The Washington Post

Panda cub tries to stand on its own, under mom’s close watch

Mei Xiang gently places her cub on the floor of her den. The panda cub has a round belly, which indicates that it is nursing well. (Smithsonian National Zoo)

At just six days old, the National Zoo’s new panda cub isn’t quite ready to stand on its own away from mom.

According to zoo officials, the cub’s mother, giant panda Mei Xiang, tried putting her baby down at 3:37 a.m. on Thursday morning. For about 30 seconds, the small cub -– palm-sized at 4.8 ounces when it was examined over the weekend –- rocked back and forth on four tiny paws squawking loudly until Mei Xiang picked it up again.

“It’s a completely normal behavior for her to set her cub down and take a few steps away,” Jen Zoon, a National Zoo spokesperson, said of the panda mom. “She’s basically seeing how it does when she’s not touching it or holding it,” said.

As the cub grows, Zoon said, it will stand on its own for longer and longer periods before it squawks again for Mei Xiang to pick it up.

For now, Mei Xiang spends almost all her time cradling her infant close, Zoon said, and she wakes up about every 30 minutes to nurse the baby. In video footage of the cub’s brief moments trying to stand on its own, zookeepers noted the baby’s rounded belly, a sign that it is nursing well.

Zoon said that Mei Xiang was offered food but refused, which is normal for a panda that has recently given birth. She drank 56 ounces of diluted apple juice on Thursday. Mei Xiang started eating again two weeks after the birth of her son Tai Shan in 2005.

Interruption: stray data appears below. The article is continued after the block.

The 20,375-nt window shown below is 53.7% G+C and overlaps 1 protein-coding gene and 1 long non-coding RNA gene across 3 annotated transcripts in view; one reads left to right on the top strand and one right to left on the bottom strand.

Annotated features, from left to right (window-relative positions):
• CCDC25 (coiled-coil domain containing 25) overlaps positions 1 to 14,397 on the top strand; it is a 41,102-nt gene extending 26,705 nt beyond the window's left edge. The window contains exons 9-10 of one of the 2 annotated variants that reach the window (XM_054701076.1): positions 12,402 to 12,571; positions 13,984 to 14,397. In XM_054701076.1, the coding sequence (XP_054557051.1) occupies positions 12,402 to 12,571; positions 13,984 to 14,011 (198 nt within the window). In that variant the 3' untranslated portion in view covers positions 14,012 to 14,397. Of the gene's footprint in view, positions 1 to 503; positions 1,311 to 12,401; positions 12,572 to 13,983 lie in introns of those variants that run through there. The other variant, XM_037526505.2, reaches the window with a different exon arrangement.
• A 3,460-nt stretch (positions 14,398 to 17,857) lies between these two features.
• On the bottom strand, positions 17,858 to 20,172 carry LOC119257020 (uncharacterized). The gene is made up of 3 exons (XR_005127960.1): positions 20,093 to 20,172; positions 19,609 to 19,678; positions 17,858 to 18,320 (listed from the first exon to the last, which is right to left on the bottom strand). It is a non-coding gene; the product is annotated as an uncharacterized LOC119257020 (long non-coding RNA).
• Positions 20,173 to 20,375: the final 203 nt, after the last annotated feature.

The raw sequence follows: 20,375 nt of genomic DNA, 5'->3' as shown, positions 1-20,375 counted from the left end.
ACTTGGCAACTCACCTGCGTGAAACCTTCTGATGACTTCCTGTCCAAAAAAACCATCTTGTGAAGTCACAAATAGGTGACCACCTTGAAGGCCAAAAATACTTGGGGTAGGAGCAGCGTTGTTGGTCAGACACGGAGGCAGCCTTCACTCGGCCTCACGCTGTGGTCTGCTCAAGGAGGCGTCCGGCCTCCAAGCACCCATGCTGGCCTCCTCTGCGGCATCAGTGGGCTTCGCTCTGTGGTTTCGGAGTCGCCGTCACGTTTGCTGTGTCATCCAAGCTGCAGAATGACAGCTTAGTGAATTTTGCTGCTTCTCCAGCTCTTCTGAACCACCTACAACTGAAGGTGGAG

The newest cub’s gender has not be determined yet.

How giant panda cubs grow

The Zoo operates a round-the-clock panda cam for spectators to watch Mei Xiang, and now her newborn, any time.

Julie Zauzmer is a local news reporter.


Success! Check your inbox for details. You might also like:

Please enter a valid email address

See all newsletters

Show Comments
Most Read


Success! Check your inbox for details.

See all newsletters

Your Three. Videos curated for you.
Play Videos
From clubfoot to climbing: Double amputee lives life of adventure
Learn to make traditional soup dumplings
In defense of dads
Play Videos
How to make head cheese
Perks of private flying
The rise and fall of baseball cards
Play Videos
Husband finds love, loss in baseball
New hurdles for a Maryland tradition
How to survive a shark attack
Play Videos
Portland's most important meal of the day
What you need to know about Legionnaires' disease
How to save and spend money at college

To keep reading, please enter your email address.

You’ll also receive from The Washington Post:
  • A free 6-week digital subscription
  • Our daily newsletter in your inbox

Please enter a valid email address

I have read and agree to the Terms of Service and Privacy Policy.

Please indicate agreement.

Thank you.

Check your inbox. We’ve sent an email explaining how to set up an account and activate your free digital subscription.